Justia Government Contracts Opinion SummariesArticles Posted in Environmental Law
Commonwealth of PA Dep’ of Envtl. Prot. v. Lockheed Martin Corp.
In 1957 the Commonwealth constructed the Quehanna Wild Area Nuclear Site. Part of the site was donated to Pennsylvania State University. Until 1967 Penn State leased to a Lockheed predecessor, conducting work under Atomic Energy Commission contracts, involving Strontium-90, a radioactive isotope. The predecessor partially decontaminated. According to Lockheed, the Commonwealth was aware that Strontium-90 remained and could not be removed without dismantling the facility. In the 1990s, the Nuclear Regulatory Commission ordered the Commonwealth, the Pennsylvania Department of Environmental Protection, and the Department of Conservation and Natural Resources to decommission the facility. This cost more than $20 million. PADEP sued Lockheed under the Comprehensive Environmental Response, Compensation, and Liability Act, 42 U.S.C. 9607(a). Lockheed defended that the Commonwealth should recover less than its demand based on its own conduct and liability and the doctrines of unclean hands, estoppel, waiver, and laches. Lockheed also alleged that PADEP was liable under CERCLA as an owner-operator and as having arranged for or transported hazardous substances. The district court dismissed Lockheed’s third-party complaint, concluding that the Commonwealth and DCNR retained Eleventh Amendment immunity when PADEP filed a federal suit. The Third Circuit vacated with instructions to dismiss the third party complaint as moot, based on the sufficiency of Lockheed’s affirmative defenses. View "Commonwealth of PA Dep' of Envtl. Prot. v. Lockheed Martin Corp." on Justia Law
Shell Oil Co. v. United States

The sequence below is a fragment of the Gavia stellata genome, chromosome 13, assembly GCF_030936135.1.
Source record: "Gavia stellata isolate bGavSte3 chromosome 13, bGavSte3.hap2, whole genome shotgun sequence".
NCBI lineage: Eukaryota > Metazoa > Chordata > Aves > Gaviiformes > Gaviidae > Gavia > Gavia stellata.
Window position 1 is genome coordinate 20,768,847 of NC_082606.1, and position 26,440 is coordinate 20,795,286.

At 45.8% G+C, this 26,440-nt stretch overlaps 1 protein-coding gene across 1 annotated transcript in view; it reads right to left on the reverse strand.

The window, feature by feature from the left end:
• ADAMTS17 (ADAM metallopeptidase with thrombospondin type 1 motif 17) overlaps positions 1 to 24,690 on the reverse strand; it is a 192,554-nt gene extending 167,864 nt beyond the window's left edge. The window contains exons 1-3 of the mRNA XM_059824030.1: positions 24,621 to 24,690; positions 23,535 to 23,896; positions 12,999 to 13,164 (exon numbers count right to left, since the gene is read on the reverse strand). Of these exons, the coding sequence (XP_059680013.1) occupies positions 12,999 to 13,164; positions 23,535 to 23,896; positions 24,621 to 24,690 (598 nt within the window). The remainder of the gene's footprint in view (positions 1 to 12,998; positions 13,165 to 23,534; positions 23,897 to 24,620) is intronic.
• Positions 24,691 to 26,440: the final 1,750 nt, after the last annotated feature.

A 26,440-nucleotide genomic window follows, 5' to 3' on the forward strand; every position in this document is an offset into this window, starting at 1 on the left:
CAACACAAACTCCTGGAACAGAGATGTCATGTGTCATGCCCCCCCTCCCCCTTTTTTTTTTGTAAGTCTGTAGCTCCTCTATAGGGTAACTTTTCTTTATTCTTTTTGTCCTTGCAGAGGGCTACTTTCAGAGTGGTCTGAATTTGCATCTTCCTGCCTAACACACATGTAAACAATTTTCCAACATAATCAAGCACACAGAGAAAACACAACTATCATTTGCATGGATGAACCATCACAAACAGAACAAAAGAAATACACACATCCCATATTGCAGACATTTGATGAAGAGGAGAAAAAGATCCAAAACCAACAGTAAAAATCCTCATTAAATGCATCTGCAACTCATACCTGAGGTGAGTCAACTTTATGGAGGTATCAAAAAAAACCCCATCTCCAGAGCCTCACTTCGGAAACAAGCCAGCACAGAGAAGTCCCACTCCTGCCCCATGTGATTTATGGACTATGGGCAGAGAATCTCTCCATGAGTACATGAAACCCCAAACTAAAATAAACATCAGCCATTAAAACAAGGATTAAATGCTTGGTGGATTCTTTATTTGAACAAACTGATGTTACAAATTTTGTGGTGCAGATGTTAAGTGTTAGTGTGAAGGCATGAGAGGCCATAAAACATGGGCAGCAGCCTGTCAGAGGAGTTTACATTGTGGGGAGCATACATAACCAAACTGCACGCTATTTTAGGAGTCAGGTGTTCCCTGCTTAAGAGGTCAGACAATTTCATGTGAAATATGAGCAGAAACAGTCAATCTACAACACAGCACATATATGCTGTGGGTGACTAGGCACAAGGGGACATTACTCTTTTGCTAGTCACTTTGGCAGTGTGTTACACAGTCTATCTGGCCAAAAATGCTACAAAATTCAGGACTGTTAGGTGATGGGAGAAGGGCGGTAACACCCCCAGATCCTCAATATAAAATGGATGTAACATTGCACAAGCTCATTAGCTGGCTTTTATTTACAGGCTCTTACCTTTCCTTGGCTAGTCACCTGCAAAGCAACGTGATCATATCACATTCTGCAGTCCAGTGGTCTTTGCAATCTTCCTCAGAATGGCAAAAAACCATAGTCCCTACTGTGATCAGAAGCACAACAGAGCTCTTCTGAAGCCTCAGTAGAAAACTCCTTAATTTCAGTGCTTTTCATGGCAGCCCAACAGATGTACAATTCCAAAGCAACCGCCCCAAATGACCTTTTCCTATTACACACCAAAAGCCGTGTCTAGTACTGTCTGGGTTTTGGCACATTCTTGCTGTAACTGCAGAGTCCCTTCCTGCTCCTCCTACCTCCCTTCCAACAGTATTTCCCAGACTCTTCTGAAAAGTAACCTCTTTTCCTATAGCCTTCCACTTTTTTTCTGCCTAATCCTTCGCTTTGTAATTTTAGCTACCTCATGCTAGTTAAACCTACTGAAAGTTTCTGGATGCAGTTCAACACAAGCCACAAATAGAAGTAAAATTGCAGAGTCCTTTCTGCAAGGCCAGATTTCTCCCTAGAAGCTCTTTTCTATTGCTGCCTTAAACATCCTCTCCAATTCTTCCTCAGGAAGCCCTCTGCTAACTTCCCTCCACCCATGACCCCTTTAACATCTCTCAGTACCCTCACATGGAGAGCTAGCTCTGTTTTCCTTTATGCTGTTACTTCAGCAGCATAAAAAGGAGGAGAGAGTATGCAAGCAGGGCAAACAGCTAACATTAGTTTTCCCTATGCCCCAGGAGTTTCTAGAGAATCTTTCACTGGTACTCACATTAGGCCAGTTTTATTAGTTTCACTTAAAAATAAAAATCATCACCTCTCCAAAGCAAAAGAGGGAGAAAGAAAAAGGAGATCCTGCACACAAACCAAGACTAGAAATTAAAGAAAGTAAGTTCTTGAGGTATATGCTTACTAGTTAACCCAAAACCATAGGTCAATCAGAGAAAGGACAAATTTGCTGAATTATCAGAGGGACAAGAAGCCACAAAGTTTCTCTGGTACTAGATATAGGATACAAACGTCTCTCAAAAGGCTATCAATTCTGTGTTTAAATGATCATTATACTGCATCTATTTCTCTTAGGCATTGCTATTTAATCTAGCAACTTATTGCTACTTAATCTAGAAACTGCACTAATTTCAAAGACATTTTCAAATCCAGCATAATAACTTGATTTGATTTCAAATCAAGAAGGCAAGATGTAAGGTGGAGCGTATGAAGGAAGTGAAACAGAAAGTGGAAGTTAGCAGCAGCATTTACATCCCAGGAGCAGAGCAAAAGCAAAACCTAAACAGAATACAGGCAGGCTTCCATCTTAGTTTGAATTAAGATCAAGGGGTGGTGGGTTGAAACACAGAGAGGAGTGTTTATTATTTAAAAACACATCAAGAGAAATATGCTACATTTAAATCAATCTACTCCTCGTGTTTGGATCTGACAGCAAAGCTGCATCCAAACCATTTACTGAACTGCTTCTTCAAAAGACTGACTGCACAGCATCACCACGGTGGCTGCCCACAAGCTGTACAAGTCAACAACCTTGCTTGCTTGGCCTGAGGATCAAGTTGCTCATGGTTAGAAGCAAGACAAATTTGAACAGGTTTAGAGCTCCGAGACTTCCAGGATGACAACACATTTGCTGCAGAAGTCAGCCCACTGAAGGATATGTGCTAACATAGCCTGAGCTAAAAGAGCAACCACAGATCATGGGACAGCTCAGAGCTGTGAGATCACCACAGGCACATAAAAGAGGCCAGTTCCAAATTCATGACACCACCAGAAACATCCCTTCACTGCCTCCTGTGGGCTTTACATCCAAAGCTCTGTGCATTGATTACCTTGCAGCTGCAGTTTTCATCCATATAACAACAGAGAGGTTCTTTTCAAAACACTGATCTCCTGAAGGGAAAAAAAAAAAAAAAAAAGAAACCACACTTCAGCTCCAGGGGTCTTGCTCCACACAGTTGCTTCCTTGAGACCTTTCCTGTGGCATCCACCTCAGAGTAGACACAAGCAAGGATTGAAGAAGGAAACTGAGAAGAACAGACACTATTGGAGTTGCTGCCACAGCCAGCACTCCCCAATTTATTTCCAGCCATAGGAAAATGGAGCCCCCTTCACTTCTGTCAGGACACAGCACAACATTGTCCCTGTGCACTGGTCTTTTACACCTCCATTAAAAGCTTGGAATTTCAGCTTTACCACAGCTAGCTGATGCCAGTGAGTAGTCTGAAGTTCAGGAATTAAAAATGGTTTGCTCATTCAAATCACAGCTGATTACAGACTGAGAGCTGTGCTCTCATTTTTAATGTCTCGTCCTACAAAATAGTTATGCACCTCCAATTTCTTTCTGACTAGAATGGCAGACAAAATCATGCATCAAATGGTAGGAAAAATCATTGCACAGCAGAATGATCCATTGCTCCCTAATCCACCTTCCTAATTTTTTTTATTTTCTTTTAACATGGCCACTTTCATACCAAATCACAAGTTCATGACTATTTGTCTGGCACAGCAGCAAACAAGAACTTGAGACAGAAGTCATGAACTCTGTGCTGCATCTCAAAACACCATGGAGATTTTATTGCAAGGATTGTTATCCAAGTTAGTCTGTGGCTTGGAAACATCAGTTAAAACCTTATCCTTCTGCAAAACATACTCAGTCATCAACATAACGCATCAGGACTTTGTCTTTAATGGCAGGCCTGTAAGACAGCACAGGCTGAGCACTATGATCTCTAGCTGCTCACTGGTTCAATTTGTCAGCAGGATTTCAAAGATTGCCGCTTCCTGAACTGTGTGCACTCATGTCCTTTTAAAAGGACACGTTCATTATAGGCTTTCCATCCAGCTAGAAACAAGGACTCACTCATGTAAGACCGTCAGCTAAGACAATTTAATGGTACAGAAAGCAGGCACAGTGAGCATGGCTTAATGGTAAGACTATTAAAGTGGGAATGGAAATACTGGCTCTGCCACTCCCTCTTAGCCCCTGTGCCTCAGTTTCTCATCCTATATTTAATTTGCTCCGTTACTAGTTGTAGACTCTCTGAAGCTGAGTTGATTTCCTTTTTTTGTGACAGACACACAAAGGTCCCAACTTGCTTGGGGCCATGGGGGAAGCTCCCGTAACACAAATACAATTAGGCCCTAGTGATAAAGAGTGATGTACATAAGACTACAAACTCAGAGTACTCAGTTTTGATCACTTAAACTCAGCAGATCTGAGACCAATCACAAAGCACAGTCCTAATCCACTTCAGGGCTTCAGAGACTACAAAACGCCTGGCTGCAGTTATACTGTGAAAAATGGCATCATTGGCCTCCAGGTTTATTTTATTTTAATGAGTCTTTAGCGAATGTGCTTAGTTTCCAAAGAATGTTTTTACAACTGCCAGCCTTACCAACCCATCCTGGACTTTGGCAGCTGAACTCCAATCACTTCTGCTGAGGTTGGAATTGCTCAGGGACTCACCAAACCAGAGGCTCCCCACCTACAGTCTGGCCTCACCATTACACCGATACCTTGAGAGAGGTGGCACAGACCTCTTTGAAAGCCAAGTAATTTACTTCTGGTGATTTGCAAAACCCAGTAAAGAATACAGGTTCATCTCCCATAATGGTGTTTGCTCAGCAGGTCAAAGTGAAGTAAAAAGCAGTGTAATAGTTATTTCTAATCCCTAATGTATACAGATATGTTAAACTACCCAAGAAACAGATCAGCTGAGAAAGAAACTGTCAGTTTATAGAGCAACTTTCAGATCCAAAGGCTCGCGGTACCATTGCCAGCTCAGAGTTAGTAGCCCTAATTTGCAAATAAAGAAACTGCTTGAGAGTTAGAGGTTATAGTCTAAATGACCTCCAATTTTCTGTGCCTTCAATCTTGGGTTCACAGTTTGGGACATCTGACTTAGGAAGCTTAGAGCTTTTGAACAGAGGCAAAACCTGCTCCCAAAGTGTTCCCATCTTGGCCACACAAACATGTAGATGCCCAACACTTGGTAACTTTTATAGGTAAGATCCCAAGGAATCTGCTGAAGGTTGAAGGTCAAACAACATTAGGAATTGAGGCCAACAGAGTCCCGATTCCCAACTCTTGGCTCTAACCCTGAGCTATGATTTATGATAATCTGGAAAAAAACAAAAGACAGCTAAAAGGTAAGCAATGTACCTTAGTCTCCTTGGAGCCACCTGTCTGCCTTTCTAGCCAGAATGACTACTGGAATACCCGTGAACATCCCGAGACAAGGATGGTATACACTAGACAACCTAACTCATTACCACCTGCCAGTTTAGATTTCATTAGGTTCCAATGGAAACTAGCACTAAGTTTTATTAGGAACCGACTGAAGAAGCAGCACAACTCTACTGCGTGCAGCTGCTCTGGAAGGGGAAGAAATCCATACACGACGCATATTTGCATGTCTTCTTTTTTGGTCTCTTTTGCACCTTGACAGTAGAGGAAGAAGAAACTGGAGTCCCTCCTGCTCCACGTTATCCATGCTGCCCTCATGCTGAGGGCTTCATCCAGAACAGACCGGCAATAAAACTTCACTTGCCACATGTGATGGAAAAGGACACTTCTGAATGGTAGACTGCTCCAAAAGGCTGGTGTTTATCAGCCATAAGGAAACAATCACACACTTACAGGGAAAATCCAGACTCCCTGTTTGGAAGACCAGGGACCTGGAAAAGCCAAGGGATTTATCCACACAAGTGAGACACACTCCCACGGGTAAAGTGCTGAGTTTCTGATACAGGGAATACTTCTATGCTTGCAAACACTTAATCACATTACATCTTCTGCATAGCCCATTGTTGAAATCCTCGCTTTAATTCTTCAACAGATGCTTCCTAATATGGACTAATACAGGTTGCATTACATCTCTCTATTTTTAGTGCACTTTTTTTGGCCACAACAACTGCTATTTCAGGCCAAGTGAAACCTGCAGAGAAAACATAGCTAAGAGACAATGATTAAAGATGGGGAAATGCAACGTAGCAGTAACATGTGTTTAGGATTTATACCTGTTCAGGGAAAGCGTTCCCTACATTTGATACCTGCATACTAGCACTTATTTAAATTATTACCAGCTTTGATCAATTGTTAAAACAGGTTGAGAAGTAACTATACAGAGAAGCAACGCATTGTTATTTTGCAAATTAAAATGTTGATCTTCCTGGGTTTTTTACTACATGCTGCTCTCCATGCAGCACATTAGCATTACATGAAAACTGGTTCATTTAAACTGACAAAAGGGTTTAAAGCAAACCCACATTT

During World War II, the U.S. contracted with oil companies for the production of aviation fuel, which resulted in production of hazardous waste. The waste was dumped at the California McColl site. Several decades later, the oil companies were held liable for cleanup costs under the Comprehensive Environmental Response, Compensation, and Liability Act, 42 U.S.C. 9601, and sought reimbursement from the government based on the contracts. The district court entered summary judgment on liability, finding that the contracts contained open ended indemnification agreements and encompassed costs for CERLCA cleanup, and awarded $87,344,345.70. The trial judge subsequently discovered that his wife had inherited 97.59 shares of stock in a parent to two of the oil companies. The judge ultimately vacated his summary judgment rulings; severed two companies from the suit and directed the clerk to reassign their claims to a different judge; reinstated his prior decisions with respect to two remaining companies; and entered judgment against the government ($68,849,505). The Federal Circuit vacated and remanded for reassignment to another judge. The judge was required to recuse himself under 28 U.S.C. 455(b)(4) and the error was not harmless.View "Shell Oil Co. v. United States" on Justia Law